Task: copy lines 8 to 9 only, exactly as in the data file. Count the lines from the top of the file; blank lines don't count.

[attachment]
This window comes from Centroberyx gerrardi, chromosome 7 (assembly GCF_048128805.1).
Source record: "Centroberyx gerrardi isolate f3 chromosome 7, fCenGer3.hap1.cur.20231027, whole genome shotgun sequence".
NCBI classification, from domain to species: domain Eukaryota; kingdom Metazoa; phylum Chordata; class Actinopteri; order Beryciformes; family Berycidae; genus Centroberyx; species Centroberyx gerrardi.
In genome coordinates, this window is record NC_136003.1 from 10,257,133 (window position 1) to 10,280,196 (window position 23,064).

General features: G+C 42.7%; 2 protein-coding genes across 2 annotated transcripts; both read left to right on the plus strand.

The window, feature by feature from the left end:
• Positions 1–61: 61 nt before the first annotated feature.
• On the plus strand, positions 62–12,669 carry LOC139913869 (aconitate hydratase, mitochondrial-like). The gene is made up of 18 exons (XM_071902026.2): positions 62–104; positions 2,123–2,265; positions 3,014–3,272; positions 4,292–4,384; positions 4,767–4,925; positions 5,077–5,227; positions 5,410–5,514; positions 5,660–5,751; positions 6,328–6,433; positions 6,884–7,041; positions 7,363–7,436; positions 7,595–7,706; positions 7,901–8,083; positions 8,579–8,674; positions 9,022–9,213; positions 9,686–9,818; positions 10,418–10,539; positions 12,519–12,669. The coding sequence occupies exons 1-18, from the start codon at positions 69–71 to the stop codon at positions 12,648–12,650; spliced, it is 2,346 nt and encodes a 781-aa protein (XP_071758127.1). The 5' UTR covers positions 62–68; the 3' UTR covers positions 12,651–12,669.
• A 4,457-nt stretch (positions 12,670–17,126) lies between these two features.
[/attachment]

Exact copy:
• On the plus strand, positions 62–12,669 carry LOC139913869 (aconitate hydratase, mitochondrial-like). The gene is made up of 18 exons (XM_071902026.2): positions 62–104; positions 2,123–2,265; positions 3,014–3,272; positions 4,292–4,384; positions 4,767–4,925; positions 5,077–5,227; positions 5,410–5,514; positions 5,660–5,751; positions 6,328–6,433; positions 6,884–7,041; positions 7,363–7,436; positions 7,595–7,706; positions 7,901–8,083; positions 8,579–8,674; positions 9,022–9,213; positions 9,686–9,818; positions 10,418–10,539; positions 12,519–12,669. The coding sequence occupies exons 1-18, from the start codon at positions 69–71 to the stop codon at positions 12,648–12,650; spliced, it is 2,346 nt and encodes a 781-aa protein (XP_071758127.1). The 5' UTR covers positions 62–68; the 3' UTR covers positions 12,651–12,669.
• A 4,457-nt stretch (positions 12,670–17,126) lies between these two features.